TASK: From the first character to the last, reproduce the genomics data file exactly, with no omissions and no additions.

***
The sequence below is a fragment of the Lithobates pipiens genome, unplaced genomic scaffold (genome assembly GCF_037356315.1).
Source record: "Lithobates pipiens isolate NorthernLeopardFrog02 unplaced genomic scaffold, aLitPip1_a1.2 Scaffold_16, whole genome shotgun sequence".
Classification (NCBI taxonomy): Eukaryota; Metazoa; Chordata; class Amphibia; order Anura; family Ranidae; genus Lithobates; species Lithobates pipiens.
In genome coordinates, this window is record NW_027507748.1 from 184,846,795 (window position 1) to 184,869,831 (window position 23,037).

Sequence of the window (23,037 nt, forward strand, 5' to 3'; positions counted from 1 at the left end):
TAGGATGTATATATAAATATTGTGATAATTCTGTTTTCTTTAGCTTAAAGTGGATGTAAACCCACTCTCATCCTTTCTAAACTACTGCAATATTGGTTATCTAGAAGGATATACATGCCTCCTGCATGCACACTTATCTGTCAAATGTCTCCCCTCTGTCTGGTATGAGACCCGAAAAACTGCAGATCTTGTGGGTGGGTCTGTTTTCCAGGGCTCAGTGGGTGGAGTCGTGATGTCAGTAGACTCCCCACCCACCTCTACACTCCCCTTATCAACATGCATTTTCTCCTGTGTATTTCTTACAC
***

The sequence below is a fragment of the Lithobates pipiens genome, unplaced genomic scaffold (genome assembly GCF_037356315.1).
Source record: "Lithobates pipiens isolate NorthernLeopardFrog02 unplaced genomic scaffold, aLitPip1_a1.2 Scaffold_16, whole genome shotgun sequence".
Classification (NCBI taxonomy): Eukaryota; Metazoa; Chordata; class Amphibia; order Anura; family Ranidae; genus Lithobates; species Lithobates pipiens.
In genome coordinates, this window is record NW_027507748.1 from 184,846,795 (window position 1) to 184,869,831 (window position 23,037).

Sequence of the window (23,037 nt, forward strand, 5' to 3'; positions counted from 1 at the left end):
TAGGATGTATATATAAATATTGTGATAATTCTGTTTTCTTTAGCTTAAAGTGGATGTAAACCCACTCTCATCCTTTCTAAACTACTGCAATATTGGTTATCTAGAAGGATATACATGCCTCCTGCATGCACACTTATCTGTCAAATGTCTCCCCTCTGTCTGGTATGAGACCCGAAAAACTGCAGATCTTGTGGGTGGGTCTGTTTTCCAGGGCTCAGTGGGTGGAGTCGTGATGTCAGTAGACTCCCCACCCACCTCTACACTCCCCTTATCAACATGCATTTTCTCCTGTGTATTTCTTACAC